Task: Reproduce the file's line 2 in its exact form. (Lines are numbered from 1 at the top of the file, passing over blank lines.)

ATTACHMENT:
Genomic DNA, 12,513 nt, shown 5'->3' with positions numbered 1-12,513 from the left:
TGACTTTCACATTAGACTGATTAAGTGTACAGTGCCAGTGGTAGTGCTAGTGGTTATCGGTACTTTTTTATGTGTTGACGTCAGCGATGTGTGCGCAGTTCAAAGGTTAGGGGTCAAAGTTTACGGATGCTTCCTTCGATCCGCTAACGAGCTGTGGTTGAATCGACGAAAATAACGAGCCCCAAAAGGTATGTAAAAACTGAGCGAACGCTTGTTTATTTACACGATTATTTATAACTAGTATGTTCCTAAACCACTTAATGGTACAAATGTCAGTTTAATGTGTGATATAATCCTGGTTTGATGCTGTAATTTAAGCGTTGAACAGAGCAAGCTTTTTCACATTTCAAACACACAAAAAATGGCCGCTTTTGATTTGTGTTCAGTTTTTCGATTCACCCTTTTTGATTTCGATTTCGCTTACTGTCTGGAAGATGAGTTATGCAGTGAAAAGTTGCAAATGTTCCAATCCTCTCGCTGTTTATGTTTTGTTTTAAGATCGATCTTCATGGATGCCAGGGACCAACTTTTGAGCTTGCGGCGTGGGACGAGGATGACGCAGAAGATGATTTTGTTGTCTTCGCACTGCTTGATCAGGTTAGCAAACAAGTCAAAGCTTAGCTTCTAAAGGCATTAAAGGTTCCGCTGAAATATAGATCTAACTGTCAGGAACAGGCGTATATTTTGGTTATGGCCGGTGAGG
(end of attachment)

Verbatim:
TGACTTTCACATTAGACTGATTAAGTGTACAGTGCCAGTGGTAGTGCTAGTGGTTATCGGTACTTTTTTATGTGTTGACGTCAGCGATGTGTGCGCAGTTCAAAGGTTAGGGGTCAAAGTTTACGGATGCTTCCTTCGATCCGCTAACGAGCTGTGGTTGAATCGACGAAAATAACGAGCCCCAAAAGGTATGTAAAAACTGAGCGAACGCTTGTTTATTTACACGATTATTTATAACTAGTATGTTCCTAAACCACTTAATGGTACAAATGTCAGTTTAATGTGTGATATAATCCTGGTTTGATGCTGTAATTTAAGCGTTGAACAGAGCAAGCTTTTTCACATTTCAAACACACAAAAAATGGCCGCTTTTGATTTGTGTTCAGTTTTTCGATTCACCCTTTTTGATTTCGATTTCGCTTACTGTCTGGAAGATGAGTTATGCAGTGAAAAGTTGCAAATGTTCCAATCCTCTCGCTGTTTATGTTTTGTTTTAAGATCGATCTTCATGGATGCCAGGGACCAACTTTTGAGCTTGCGGCGTGGGACGAGGATGACGCAGAAGATGATTTTGTTGTCTTCGCACTGCTTGATCAGGTTAGCAAACAAGTCAAAGCTTAGCTTCTAAAGGCATTAAAGGTTCCGCTGAAATATAGATCTAACTGTCAGGAACAGGCGTATATTTTGGTTATGGCCGGTGAGG